31 July, 2013

Election Day

It's election day today - the first Presidential (and Parliamentary) elections since Zimbabwe's coalition government was formed in 2009, the first elections since the violence and devastation of 2008.

I arrived back home a week ago to a country that seems normal, that seems peaceful and happy. But there's a strange undercurrent of below-the-surface-fear.

Mom and I were driving through town the other day and had stopped in the middle of a typical intersection, one with the usual crowded cacophony of cars and people; combis wedged into every possible space in between cars, Buddie (phone card) sellers, newspaper sellers and guys selling car phone chargers, elections stickers, flags and belts all standing in the middle of the road, in the midst of the cars. Women walking with bundles on their heads or wearing heels and a business suit, out on lunch break.
We heard the sound of sirens approaching from somewhere in front of us and a motorcycle zipped past on our right, followed by four more, all with their sirens screaming. The President was coming. The light ahead turned green but nobody moved; all cars and people were still and waiting, faces carefully neutral.
After the motorbikes came the police-cars and in the middle of the entourage was the black car with flags, protected by an army truck behind and an army truck in front, both filled with soldiers, their guns trained out at the rest of us. Then came more motorbikes and lastly, an ambulance.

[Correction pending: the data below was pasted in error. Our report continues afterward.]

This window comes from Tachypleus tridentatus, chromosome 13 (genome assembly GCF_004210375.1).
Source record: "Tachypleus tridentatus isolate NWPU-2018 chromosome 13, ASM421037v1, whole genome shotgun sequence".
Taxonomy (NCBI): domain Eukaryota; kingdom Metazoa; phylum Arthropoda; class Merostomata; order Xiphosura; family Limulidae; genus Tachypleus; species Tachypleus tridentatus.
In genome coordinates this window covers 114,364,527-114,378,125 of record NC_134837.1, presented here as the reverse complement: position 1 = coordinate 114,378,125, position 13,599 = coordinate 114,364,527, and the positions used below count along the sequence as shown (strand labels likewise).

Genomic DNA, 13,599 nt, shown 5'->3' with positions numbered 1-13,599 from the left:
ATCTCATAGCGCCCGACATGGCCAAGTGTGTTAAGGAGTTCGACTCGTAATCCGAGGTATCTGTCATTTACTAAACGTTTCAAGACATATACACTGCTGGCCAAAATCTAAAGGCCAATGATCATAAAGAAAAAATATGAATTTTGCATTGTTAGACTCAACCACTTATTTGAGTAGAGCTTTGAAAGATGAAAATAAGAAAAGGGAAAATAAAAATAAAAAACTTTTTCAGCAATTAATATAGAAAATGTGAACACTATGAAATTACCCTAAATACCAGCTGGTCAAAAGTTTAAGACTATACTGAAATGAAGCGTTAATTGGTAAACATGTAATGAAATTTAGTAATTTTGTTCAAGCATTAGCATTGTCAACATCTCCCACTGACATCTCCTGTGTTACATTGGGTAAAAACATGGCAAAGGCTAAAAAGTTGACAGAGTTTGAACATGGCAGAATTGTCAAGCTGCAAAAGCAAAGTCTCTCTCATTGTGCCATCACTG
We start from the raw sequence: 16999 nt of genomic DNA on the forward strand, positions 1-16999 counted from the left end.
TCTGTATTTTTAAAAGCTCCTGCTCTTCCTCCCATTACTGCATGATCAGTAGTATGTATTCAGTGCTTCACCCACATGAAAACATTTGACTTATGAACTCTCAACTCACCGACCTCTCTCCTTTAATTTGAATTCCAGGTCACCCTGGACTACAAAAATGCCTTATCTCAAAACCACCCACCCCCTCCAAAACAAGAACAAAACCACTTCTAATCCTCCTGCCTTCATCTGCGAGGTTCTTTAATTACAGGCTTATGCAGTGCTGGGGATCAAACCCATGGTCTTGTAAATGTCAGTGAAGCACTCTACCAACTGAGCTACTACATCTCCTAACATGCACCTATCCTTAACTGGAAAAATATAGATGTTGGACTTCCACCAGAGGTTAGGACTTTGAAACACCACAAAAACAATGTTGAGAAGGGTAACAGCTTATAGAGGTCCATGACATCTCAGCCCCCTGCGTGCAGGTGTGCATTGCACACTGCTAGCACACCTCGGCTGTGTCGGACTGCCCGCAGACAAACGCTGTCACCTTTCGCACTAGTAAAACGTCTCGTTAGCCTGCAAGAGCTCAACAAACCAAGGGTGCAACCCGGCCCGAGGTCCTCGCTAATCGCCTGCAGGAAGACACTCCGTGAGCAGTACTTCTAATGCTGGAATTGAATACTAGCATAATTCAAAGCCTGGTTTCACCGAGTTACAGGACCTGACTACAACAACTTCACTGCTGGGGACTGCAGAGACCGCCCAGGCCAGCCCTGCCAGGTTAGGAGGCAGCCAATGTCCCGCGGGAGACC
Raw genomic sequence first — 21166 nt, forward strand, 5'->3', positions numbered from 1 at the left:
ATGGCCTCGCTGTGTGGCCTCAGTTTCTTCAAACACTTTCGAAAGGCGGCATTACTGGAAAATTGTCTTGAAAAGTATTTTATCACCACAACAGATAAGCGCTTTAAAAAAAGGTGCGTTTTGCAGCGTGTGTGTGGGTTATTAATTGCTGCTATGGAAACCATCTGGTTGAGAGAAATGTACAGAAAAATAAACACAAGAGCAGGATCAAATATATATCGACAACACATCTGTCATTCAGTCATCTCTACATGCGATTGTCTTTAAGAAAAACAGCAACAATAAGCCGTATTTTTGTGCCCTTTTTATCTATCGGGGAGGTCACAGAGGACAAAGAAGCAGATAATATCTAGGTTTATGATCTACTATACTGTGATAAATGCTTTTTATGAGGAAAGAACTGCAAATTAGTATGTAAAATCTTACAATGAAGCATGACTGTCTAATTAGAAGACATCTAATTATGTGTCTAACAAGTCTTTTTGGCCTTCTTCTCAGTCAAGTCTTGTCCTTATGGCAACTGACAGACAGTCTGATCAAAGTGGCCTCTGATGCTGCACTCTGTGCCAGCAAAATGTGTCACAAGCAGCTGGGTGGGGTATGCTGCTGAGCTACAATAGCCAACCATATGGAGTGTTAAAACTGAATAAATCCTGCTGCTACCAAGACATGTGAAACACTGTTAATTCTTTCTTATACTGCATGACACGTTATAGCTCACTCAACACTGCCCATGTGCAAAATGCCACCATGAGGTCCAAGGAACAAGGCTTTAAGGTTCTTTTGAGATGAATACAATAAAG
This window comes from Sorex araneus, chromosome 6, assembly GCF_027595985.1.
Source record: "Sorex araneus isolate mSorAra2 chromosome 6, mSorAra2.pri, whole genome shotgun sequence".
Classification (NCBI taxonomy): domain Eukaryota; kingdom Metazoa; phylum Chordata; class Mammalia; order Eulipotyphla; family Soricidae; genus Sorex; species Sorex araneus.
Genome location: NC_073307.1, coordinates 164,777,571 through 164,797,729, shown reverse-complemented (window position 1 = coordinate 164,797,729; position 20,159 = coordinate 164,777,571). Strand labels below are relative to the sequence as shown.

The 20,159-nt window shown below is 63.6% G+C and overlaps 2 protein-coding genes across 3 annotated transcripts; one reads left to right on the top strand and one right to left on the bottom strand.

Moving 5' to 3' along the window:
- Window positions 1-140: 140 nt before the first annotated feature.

The street breathed again.
People moved, kept walking, avoided eye contact and didn't joke or smile. Cars drove onwards and the strange silence was covered up with growing talk.

That's the feeling on the streets; people are quiet and worried. Though campaigning has been "mostly peaceful, with few reports of intimidation" (according to the BBC), the fear is of a different kind. 

I was chatting with a friend who said that a couple weeks ago, in a suburb just outside the city, government men came in and rounded up the people. Every person had their picture taken. Then the men left. No one was told what the pictures were for, when they would be used or who had ordered them.

"At least when they're beating you , you know exactly what it's about. But this...you don't know what they could do," my friend said.

People are afraid because we don't know what to fear. We don't know what will happen

At the moment, there's nothing we can do but wait. We're going on about our lives as usual - I have a kitchen tea to prepare for and (eventually) a job to find. But at the back of our minds are questions: Do we hope for a "New Zimbabwe"? Do we fear for our safety? Will anything change at all?

As a friend said this morning, heading to the polling station in town to vote, "we'll know in five days". We hope. 

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